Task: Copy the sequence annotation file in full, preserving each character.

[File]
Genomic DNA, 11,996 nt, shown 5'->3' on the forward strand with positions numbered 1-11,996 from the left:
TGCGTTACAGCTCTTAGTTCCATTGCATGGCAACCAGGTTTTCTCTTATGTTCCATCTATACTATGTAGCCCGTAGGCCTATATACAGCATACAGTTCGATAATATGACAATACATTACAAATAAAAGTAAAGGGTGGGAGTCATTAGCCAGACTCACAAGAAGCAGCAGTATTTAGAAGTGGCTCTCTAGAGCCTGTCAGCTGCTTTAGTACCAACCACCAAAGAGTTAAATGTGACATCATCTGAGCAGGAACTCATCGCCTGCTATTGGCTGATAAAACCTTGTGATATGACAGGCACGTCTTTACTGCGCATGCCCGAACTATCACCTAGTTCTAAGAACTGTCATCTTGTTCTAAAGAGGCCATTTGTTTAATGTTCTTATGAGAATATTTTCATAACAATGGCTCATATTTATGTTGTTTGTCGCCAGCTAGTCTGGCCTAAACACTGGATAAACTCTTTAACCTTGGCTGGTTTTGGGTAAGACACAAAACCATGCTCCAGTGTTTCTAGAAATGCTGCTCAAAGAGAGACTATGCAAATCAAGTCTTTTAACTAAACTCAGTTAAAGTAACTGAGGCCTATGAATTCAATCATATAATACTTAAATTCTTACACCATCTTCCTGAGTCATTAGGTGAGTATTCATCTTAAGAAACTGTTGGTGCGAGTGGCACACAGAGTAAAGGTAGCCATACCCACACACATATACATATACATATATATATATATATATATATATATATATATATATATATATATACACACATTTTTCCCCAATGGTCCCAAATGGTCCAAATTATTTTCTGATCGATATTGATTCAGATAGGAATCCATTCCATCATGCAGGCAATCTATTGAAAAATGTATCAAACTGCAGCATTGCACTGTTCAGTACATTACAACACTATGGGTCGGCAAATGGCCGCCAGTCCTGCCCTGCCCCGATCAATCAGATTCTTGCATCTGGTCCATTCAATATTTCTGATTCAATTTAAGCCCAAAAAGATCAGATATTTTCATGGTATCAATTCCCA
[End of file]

Genomic DNA, 11,996 nt, shown 5'->3' on the forward strand with positions numbered 1-11,996 from the left:
TGCGTTACAGCTCTTAGTTCCATTGCATGGCAACCAGGTTTTCTCTTATGTTCCATCTATACTATGTAGCCCGTAGGCCTATATACAGCATACAGTTCGATAATATGACAATACATTACAAATAAAAGTAAAGGGTGGGAGTCATTAGCCAGACTCACAAGAAGCAGCAGTATTTAGAAGTGGCTCTCTAGAGCCTGTCAGCTGCTTTAGTACCAACCACCAAAGAGTTAAATGTGACATCATCTGAGCAGGAACTCATCGCCTGCTATTGGCTGATAAAACCTTGTGATATGACAGGCACGTCTTTACTGCGCATGCCCGAACTATCACCTAGTTCTAAGAACTGTCATCTTGTTCTAAAGAGGCCATTTGTTTAATGTTCTTATGAGAATATTTTCATAACAATGGCTCATATTTATGTTGTTTGTCGCCAGCTAGTCTGGCCTAAACACTGGATAAACTCTTTAACCTTGGCTGGTTTTGGGTAAGACACAAAACCATGCTCCAGTGTTTCTAGAAATGCTGCTCAAAGAGAGACTATGCAAATCAAGTCTTTTAACTAAACTCAGTTAAAGTAACTGAGGCCTATGAATTCAATCATATAATACTTAAATTCTTACACCATCTTCCTGAGTCATTAGGTGAGTATTCATCTTAAGAAACTGTTGGTGCGAGTGGCACACAGAGTAAAGGTAGCCATACCCACACACATATACATATACATATATATATATATATATATATATATATATATATATATATATATACACACATTTTTCCCCAATGGTCCCAAATGGTCCAAATTATTTTCTGATCGATATTGATTCAGATAGGAATCCATTCCATCATGCAGGCAATCTATTGAAAAATGTATCAAACTGCAGCATTGCACTGTTCAGTACATTACAACACTATGGGTCGGCAAATGGCCGCCAGTCCTGCCCTGCCCCGATCAATCAGATTCTTGCATCTGGTCCATTCAATATTTCTGATTCAATTTAAGCCCAAAAAGATCAGATATTTTCATGGTATCAATTCCCA